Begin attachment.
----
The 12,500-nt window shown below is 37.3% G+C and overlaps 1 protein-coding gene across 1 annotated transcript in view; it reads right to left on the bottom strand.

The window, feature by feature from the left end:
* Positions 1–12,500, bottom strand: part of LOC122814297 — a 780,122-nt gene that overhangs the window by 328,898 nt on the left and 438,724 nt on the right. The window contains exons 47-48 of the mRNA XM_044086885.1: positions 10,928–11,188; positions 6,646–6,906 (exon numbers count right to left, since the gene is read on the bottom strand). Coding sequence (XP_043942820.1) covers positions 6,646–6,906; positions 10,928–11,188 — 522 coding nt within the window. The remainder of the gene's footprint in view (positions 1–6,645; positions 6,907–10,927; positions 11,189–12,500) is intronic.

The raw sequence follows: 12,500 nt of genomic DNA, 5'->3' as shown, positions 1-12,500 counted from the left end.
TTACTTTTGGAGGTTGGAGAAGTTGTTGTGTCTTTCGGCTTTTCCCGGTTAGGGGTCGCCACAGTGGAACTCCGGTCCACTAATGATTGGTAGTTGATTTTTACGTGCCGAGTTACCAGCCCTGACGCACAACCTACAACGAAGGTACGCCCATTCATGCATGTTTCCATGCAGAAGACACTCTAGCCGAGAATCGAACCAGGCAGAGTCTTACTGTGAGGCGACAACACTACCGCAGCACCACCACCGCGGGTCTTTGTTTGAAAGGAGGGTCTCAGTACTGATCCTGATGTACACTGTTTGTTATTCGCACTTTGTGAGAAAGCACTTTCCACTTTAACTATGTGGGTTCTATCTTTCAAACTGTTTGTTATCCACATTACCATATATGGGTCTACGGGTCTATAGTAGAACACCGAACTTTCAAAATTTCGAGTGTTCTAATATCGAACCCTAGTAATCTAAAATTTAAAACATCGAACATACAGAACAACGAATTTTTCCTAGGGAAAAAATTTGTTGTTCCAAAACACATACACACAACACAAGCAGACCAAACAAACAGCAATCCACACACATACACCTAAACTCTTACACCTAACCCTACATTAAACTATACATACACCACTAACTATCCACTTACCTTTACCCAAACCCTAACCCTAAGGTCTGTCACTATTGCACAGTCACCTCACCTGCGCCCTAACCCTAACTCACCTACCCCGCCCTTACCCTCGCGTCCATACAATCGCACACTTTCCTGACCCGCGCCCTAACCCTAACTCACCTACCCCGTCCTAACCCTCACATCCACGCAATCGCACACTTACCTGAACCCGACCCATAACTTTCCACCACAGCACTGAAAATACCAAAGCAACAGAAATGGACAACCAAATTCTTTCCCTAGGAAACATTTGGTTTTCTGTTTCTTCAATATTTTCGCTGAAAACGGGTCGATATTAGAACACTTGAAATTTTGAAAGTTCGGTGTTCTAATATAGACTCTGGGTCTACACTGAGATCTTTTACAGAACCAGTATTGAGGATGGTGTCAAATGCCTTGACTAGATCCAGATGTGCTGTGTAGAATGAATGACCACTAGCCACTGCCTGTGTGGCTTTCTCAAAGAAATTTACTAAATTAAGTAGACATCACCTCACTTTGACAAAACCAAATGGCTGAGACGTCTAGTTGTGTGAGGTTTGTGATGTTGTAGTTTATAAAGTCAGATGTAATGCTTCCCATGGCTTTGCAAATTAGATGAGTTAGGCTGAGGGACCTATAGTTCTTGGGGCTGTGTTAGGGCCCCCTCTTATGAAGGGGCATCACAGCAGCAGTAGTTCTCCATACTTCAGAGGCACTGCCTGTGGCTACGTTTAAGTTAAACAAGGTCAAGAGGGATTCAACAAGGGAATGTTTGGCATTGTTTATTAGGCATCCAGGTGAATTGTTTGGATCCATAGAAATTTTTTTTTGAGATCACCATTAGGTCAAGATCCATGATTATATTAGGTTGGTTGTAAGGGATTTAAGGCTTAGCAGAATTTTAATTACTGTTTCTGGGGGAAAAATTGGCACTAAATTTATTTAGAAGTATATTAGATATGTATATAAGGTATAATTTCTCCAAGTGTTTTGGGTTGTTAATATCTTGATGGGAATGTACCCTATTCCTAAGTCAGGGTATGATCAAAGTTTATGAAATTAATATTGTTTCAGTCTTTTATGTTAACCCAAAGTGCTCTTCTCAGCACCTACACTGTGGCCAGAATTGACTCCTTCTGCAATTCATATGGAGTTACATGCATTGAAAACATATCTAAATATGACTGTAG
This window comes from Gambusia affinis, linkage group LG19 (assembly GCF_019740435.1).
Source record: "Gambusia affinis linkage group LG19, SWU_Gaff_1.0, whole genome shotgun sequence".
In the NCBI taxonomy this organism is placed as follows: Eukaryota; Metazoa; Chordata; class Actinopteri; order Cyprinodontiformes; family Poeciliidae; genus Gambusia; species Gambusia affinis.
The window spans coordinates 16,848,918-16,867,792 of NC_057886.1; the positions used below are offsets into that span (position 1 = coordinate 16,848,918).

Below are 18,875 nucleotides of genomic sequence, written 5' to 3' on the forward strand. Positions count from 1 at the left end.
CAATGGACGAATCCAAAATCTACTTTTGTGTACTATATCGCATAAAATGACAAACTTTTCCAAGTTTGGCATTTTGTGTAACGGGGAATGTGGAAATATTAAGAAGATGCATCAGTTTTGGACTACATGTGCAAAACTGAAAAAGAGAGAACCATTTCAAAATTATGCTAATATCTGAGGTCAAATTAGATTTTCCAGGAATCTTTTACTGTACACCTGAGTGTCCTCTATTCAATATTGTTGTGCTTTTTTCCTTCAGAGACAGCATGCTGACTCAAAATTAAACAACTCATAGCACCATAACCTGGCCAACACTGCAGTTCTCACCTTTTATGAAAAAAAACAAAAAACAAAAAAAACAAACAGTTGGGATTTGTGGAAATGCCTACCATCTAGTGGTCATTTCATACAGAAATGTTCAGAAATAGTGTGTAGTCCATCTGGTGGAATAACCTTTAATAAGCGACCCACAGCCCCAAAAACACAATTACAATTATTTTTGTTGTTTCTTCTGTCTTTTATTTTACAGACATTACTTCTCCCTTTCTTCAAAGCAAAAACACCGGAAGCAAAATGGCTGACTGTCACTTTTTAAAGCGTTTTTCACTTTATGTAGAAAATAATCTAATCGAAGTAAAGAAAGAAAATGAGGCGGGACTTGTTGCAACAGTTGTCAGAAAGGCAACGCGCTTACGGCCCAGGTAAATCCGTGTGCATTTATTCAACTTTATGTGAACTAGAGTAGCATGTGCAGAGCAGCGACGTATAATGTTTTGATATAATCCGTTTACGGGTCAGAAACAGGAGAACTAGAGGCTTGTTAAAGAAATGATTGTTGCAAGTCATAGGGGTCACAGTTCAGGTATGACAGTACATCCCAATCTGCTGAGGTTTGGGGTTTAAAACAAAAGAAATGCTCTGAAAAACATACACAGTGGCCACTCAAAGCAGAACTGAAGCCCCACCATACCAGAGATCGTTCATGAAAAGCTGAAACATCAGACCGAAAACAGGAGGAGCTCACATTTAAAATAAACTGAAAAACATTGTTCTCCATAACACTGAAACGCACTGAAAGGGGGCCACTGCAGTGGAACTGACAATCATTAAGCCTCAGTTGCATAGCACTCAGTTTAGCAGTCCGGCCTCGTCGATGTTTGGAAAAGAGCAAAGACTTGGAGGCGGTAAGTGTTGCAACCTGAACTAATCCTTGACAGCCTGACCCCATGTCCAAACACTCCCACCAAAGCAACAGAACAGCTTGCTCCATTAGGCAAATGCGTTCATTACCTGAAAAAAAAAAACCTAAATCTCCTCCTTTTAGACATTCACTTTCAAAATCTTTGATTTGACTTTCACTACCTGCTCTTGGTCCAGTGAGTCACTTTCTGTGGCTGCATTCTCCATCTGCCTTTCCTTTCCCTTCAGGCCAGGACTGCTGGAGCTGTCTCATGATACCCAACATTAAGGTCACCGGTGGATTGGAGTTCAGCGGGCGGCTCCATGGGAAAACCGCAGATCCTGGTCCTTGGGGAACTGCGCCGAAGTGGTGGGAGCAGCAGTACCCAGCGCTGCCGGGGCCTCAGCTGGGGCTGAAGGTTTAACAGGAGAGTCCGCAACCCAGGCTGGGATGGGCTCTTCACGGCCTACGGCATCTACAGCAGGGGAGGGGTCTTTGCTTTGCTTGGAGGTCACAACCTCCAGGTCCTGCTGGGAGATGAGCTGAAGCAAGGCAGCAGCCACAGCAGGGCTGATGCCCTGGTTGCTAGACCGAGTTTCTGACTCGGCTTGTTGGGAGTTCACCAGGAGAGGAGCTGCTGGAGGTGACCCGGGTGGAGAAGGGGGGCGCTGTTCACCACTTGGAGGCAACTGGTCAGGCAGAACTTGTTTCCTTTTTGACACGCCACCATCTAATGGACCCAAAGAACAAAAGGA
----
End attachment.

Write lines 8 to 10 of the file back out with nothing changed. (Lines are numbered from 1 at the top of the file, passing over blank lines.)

In the NCBI taxonomy this organism is placed as follows: Eukaryota; Metazoa; Chordata; class Actinopteri; order Cyprinodontiformes; family Poeciliidae; genus Gambusia; species Gambusia affinis.
The window spans coordinates 16,848,918-16,867,792 of NC_057886.1; the positions used below are offsets into that span (position 1 = coordinate 16,848,918).

Below are 18,875 nucleotides of genomic sequence, written 5' to 3' on the forward strand. Positions count from 1 at the left end.